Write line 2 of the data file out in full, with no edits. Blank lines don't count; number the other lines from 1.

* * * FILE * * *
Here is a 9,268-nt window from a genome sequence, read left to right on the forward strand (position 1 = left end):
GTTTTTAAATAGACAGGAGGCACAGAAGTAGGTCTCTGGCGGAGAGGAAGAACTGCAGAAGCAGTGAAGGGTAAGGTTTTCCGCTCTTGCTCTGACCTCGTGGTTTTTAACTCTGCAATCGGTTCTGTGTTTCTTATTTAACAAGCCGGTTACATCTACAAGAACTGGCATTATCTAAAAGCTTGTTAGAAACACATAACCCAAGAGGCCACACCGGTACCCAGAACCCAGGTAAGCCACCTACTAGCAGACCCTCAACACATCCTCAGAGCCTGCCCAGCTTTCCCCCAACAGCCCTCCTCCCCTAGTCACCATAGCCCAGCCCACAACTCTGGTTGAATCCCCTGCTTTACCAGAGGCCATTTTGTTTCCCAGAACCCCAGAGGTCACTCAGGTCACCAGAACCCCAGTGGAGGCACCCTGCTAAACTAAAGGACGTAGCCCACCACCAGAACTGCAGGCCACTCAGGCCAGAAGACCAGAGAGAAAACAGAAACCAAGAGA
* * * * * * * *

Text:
GTTTTTAAATAGACAGGAGGCACAGAAGTAGGTCTCTGGCGGAGAGGAAGAACTGCAGAAGCAGTGAAGGGTAAGGTTTTCCGCTCTTGCTCTGACCTCGTGGTTTTTAACTCTGCAATCGGTTCTGTGTTTCTTATTTAACAAGCCGGTTACATCTACAAGAACTGGCATTATCTAAAAGCTTGTTAGAAACACATAACCCAAGAGGCCACACCGGTACCCAGAACCCAGGTAAGCCACCTACTAGCAGACCCTCAACACATCCTCAGAGCCTGCCCAGCTTTCCCCCAACAGCCCTCCTCCCCTAGTCACCATAGCCCAGCCCACAACTCTGGTTGAATCCCCTGCTTTACCAGAGGCCATTTTGTTTCCCAGAACCCCAGAGGTCACTCAGGTCACCAGAACCCCAGTGGAGGCACCCTGCTAAACTAAAGGACGTAGCCCACCACCAGAACTGCAGGCCACTCAGGCCAGAAGACCAGAGAGAAAACAGAAACCAAGAGA